MHG2515 - Dounreay Castle


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Type and Period (1)

  • CASTLE (Medieval to 19th Century - 1058 AD to 1900 AD)

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Full Description

Dounreay House (NR) (In Ruins)
OS 6"map, Caithness, 2nd ed., (1907)

Dounreay Castle is built on the L-plan and is closely comparable with Lowland tower-houses. The main block measured 39ft 6ins by 23ft 8ins, and the wing 14ft 4ins by 18ft 6ins, with walls some 3ft 6ins thick. It consisted of two storeys and an unvaulted basement. The castle probably dates from the second half of the 16th century. In 1614 it was the property of William Sinclair of Dunbeath, and in 1726 it is described as "one of the Earl of Caithness's lodgings". It remained in occupation until 1863, but was unroofed and ruinous by 1910.
D MacGibbon and T Ross 1887-92; W Macfarlane 1906-8; RCAHMS 1911; R Gordon 1813.

The remains are generally as described above, but are in a very dilapidated condition. NW angle has collapsed and the N wall is bulging out at the top. The interior is a mass of fallen masonry.
Visited by OS (N K B) 20 November 1964.

Dounreay Castle (NR) (remains of) OS 6" map, (1967)

Dounreay Castle is as described and illustrated by the previous authorities. Visited by OS (J B) 7 September 1981.

The monument consists of remains of a castle, probably dating from second half of16th century, and the site of its barmkin, or attached enclosure and associated ranges.
The castle is built on L-plan, the jamb projecting from S end of the SE wall, and greatly resembles Lowland Scottish towers of similar date, rather than the type more normal to Caithness, exemplified by Castle of Old Wick. The main block measures approx 12.2m NE-SW by 7.3m NW-SE across walls slightly over 1m thick, and jamb measures approximately 5.8m NE-SW by 4.5m NW-SE. The entrance is in re-entrant angle of jamb, which also contains a barrel-vaulted scale-and-platt stair to first floor hall. From landing at the top of stair a newel stair rises to upper floors, SW wall of the jamb being thickened to accommodate it without any external projection. The ground floor of main block is divided into 3 cellars and a passage. The cellars appear not to have been vaulted. The first floor is still divided into two rooms, and some evidence can be seen for room division on the upper floors. The fireplace in the hall (which has corbelling above) has been reduced in size, and several of the windows have been reduced in size or blocked during later phases of castle's habitation. Altogether, much of the dressed stone used in the castle has survived, showing the high quality of the original construction. This includes several shot-holes, a sink-outlet and aumbries within the window reveals.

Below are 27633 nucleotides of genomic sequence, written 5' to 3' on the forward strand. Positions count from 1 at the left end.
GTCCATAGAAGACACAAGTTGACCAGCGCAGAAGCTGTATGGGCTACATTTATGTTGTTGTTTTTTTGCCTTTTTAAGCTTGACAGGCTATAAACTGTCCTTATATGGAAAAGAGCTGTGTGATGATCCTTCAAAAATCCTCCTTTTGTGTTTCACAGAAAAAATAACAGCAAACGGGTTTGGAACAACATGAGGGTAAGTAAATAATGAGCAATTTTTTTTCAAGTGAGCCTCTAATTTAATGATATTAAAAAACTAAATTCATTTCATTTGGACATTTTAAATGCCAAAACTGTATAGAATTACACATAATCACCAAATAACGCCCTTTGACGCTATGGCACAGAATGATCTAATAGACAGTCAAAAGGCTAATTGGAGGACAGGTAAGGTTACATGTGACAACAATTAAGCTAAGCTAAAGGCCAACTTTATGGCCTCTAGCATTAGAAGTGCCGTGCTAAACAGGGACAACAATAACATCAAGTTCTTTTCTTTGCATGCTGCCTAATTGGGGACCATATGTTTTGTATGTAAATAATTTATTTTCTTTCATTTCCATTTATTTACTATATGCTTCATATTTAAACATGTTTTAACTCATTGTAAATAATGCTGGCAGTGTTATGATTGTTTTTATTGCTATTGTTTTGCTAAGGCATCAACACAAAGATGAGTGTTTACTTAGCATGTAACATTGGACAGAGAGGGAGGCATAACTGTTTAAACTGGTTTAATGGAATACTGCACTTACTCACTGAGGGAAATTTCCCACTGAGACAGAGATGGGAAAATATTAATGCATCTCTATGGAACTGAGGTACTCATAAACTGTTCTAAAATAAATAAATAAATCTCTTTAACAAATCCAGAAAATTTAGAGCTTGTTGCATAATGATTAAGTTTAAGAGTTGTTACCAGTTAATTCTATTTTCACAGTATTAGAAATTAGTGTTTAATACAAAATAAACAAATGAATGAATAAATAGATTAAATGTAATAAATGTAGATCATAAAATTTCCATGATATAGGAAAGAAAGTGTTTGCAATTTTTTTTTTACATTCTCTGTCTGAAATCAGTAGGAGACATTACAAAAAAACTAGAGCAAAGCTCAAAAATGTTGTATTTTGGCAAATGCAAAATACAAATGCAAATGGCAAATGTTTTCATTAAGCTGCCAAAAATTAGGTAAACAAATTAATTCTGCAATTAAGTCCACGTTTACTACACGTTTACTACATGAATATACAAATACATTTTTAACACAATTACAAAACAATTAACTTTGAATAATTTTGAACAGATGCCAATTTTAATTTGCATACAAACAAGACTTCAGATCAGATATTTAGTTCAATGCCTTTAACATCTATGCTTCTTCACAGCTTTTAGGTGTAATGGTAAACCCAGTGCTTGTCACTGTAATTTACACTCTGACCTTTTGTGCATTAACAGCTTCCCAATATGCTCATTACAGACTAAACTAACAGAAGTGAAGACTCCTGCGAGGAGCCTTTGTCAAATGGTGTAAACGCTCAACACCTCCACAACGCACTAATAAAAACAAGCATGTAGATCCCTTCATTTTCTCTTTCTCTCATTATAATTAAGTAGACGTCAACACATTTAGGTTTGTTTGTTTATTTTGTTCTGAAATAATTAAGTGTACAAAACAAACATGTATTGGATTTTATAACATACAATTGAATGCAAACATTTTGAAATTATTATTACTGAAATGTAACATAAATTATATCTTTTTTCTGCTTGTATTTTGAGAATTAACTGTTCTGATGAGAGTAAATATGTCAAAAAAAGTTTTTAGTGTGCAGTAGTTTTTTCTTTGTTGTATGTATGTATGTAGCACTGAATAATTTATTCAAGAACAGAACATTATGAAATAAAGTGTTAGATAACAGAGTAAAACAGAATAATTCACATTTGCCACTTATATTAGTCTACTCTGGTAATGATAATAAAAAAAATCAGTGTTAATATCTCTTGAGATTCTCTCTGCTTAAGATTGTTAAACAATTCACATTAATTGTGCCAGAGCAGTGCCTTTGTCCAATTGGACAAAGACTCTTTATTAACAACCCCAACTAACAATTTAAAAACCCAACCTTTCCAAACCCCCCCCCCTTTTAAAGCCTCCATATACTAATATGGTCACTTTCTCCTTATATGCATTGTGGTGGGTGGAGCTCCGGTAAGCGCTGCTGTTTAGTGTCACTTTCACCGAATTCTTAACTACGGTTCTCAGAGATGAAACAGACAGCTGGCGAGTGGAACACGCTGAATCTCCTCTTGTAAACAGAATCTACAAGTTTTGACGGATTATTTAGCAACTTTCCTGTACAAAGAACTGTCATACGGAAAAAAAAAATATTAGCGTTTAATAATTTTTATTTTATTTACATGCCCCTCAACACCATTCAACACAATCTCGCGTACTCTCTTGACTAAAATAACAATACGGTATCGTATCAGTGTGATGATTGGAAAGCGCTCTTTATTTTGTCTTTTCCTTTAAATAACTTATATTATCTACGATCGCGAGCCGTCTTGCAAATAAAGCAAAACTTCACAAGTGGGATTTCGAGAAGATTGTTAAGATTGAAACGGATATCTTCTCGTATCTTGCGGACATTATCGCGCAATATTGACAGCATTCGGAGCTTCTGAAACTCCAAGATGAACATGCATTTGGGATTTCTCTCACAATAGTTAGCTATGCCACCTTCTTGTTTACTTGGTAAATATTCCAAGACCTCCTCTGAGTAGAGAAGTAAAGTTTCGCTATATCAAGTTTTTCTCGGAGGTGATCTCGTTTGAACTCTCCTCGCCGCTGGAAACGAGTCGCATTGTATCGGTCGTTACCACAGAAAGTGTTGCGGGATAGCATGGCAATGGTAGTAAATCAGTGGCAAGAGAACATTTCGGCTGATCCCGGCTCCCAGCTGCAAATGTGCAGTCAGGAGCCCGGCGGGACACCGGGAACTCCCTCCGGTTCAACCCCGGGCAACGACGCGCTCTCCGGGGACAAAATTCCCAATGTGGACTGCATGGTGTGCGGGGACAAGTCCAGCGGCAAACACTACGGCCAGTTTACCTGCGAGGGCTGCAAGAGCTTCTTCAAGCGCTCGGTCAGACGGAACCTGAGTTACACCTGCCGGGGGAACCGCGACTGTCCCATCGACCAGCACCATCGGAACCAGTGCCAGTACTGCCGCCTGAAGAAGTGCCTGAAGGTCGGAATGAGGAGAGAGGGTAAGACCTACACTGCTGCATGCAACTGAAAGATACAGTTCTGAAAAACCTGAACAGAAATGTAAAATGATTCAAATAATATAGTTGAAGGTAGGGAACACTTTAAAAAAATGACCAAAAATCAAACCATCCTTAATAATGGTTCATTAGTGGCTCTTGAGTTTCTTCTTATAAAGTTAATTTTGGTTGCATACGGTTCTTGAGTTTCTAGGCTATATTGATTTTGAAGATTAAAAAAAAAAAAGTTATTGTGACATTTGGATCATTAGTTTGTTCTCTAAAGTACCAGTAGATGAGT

Substantial remains of one of barmkin ranges run SE from SE wall of the jamb, the wall displaying the range's roofline, and tusking for the barmkin wall is also visible at N end of NE wall of main block. A range of (prob) C19th farm buildings, now disused, may succeed another barmkin range on this site and the N end of its rear (NW) wall may incorporate part of the barmkin wall.
Th castle first recorded in 1614 and was then property of William Sinclair of Dunbeath, but lands of Dounreay had been acquired by the Sinclairs of Dunbeath from Bishop of Orkney 1562 and 1564. Possession of lands was disputed by the Earl of Caithness, the brother of whom laid siege to castle in 1614. It passed through several different hands thereafter, but was described as 'one of the Earl of Caithness's lodgeings' in 1726. Inhabited until 1863.
NW angle of the castle has collapsed, together with part of the W wall, but the remains of the castle are otherwise relatively complete to wallhead level.
Info from Historic Scotland, scheduling document dated June 1996.

Sources/Archives (5)



Grid reference Centred NC 9830 6692 (300m by 300m) (2 map features)
Map sheet NC96NE
Civil Parish REAY
Geographical Area CAITHNESS

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